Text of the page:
Wild bees in Cape fynbos

When people talk about bees, they often mean factory farmed honeybees in manufactured hives.

At Cape Point we have 2 researchers studying our Cape subspecies, with their propolis wall as a fire barrier.

http://ujubee.com/?p=1278

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Hi Diana :)
Could you also include a prompt for discussion?

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I thought that was in the first sentence? When I first heard her talking about her research, she said she was the first to study wild bees, not the commercially farmed ones. Bees don’t like square hives with cold corners where they battle to maintain exactly the right temperature.

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I meant something to guide discussion of the linked source within the Forum. I could have picked some question or more-specific talking point, but in general it’s better to include a more direct question in your top post.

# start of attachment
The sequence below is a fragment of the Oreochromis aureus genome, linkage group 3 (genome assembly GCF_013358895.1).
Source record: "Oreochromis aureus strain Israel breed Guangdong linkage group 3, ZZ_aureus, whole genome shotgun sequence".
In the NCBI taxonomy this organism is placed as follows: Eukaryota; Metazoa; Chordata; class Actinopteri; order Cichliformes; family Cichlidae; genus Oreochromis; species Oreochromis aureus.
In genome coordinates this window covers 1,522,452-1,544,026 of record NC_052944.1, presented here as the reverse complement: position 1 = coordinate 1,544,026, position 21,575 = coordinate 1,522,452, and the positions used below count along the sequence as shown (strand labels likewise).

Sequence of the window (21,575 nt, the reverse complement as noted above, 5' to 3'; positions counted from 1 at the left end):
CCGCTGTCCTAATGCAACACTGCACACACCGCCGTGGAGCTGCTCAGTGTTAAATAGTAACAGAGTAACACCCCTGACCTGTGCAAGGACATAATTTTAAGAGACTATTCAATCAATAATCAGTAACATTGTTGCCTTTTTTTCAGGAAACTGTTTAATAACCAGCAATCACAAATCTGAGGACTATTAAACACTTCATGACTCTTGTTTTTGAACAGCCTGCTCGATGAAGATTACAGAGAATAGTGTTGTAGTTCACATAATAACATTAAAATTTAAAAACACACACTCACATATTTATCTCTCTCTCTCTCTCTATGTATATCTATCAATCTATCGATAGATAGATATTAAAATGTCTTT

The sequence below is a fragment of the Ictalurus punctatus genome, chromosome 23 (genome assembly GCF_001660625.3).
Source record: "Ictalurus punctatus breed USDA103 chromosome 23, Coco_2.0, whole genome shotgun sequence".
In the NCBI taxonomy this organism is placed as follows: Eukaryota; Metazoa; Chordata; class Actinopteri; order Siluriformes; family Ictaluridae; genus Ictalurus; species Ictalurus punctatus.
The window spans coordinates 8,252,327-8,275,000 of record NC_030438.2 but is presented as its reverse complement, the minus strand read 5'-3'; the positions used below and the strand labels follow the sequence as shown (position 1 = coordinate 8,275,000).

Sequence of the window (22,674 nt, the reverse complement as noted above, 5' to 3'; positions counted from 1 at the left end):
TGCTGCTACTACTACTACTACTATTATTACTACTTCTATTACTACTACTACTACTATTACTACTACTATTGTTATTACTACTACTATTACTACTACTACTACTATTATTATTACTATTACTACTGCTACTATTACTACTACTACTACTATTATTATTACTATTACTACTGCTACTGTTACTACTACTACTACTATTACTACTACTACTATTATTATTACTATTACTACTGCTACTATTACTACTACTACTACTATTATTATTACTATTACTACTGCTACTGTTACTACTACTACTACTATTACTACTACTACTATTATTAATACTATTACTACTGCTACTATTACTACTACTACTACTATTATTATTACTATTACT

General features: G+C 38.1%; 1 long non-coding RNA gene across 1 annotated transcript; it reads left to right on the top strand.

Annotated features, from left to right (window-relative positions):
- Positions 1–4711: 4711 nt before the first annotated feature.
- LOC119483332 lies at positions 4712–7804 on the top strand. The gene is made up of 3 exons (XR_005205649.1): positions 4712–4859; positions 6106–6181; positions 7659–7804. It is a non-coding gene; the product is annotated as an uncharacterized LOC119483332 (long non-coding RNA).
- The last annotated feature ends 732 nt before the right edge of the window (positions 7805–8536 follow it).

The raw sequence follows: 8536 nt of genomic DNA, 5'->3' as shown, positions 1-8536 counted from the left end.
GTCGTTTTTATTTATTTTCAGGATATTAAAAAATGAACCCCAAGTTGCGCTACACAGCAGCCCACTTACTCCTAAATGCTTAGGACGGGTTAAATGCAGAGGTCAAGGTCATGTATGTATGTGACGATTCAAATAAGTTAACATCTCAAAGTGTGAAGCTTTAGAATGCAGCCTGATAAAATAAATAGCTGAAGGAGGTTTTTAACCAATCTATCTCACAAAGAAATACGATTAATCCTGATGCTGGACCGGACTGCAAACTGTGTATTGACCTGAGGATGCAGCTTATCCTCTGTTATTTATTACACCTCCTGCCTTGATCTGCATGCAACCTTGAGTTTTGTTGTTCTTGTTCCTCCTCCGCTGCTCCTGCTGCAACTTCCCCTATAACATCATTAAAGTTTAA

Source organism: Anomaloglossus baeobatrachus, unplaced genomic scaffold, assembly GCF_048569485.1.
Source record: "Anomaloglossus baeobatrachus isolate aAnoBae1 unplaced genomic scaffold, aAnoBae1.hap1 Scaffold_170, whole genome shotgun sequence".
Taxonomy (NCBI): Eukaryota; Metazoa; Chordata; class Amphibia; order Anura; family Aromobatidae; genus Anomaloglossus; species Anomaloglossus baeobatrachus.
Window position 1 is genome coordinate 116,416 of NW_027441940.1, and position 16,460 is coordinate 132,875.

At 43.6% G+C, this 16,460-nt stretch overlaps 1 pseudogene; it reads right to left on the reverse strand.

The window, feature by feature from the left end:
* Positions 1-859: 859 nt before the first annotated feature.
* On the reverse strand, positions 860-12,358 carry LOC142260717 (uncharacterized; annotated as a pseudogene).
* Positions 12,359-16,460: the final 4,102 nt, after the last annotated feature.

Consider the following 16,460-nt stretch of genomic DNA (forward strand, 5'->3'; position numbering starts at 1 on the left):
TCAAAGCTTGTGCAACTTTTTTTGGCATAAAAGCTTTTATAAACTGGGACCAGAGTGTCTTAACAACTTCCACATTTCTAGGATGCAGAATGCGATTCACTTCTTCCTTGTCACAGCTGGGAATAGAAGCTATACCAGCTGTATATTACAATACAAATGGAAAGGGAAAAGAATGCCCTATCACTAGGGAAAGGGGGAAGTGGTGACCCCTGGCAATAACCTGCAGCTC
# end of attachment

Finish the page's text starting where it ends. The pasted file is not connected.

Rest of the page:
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ujubee for the win! I discovered them either at the beginning of this year or late last year - I knew honey bees were somewhat interesting from the basic classes I had in primary school (waggle dance, etc). However, not until I started reading ujubee’s blog, did I realise just how interesting they really are - especially the interactions with other species!

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I guess a potential point of discussion is how little-appreciated honey bees (specifically Apis mellifera) are as a wild species, rather than as merely a source of honey, beeswax and other assorted derived products, or as an agricultural tool to facilitate pollination.

The association with pseudoscorpions, for example, is one I never even knew of. Things like this have made these honey bees so much more interesting than I had given them credit for, and have given me a newfound appreciation of this bee as a species.

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That’s amazing!
I know of some of the miscellaneous chelicerates, but I’m used to much larger ones from the Israeli desert and have only ever experienced them as hunters. It’s cool to see them interacting in a more complex way with another species.

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I was exploring Africa Geographic this evening and to my pleasant surprise, I came across this article that covers Ujubee and the local honeybees!

Bee wise - Africa Geographic

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Oh my! Great story… The photos of fynbos are AMAZING!